In 2014, Estonia became the first country to offer virtual residency (e-residency) to foreigners. E-residency enables any person in any country to operate a company in Estonia remotely. Not only can someone operating under this system generate business for his company by providing information-technology enabled services (ITeS), Estonia can generate revenue by collecting taxes from foreigners who operate remotely from their own homelands.
This can be viewed as the future of the world, where expanding technology and digital media will create the concept of “electronic citizens” of the entire globe. Developing economies will definitely benefit from this just as Estonia has. However, in Pakistan the government is incapable of thinking of ways to use technology for the betterment of the economy and to attract foreign investment. To the contrary: All the energies of the current Pakistan Tehreek-e-Insaf (PTI) regime are spent curbing the freedom of expression and shrinking the digital space, without realizing its impact on the country’s global image and economy.
In a recent move to curb the freedom of expression in digital space, the PTI government approved a new rule requiring social-media companies to open offices in Pakistan. This rule is to be added to the Prevention of Electronic Crimes Act of 2016.
Under the new regulation, all social-media companies based outside the country will need to register in Pakistan within three months, and should open offices in Islamabad. The rule requires them to appoint representatives to deal with a national coordination authority, which will regulate the content on social-media platforms. These companies will be asked to set up their data servers in Pakistan within a year, and they will be required to provide data of accounts found guilty of targeting state institutions, spreading fake news or harassment, and issuing statements that harm national security or with blasphemous content, to law-enforcement and intelligence agencies.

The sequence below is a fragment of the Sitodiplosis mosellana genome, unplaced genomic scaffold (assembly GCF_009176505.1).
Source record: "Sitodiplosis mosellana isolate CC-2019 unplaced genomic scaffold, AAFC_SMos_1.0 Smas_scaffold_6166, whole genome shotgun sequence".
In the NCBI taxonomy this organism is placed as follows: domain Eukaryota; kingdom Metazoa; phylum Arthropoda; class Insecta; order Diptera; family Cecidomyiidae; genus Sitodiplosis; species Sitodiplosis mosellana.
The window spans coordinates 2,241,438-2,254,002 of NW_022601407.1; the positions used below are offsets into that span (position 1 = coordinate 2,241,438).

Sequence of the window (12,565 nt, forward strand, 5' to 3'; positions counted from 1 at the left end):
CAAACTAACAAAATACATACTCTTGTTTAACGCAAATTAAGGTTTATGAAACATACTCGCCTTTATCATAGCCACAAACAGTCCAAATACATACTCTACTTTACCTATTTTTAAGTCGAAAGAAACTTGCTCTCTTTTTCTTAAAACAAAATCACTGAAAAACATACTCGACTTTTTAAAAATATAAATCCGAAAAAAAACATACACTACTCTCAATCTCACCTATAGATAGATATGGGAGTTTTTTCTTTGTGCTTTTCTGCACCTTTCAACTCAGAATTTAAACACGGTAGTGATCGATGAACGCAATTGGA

The PTI regime has already silenced dissent on mainstream media by banning dissident journalists from appearing on television channels or writing for local newspapers. However, social-media platforms such as YouTube, Twitter, Facebook and LinkedIn provide space for such people to share their views and their work with local and global viewers and reader. This new law, concocted in the name of regulating social media, actually is directed toward suppressing the growing dissent on social media that gradually is becoming a platform of catharsis and expression for the educated masses in Pakistan. Those who do not agree with the policies of the government can express their dissenting opinions through a tweet or a Facebook post, while the journalists who are banned from mainstream media share the links of their publications and videos on these platforms, which has given the masses a new platform not only to see or hear alternative perspectives but also to interact with the senior journalists and intellectuals.
Since social media play an important role in shaping public opinions, the PTI government, already weakened by its inability to govern the country and steer it out of the economic crisis, has decided to put restrictions on these platforms. But it seems that whoever advised the government to pass this bill does not have a clue about how the digital space works and how social-media companies operate.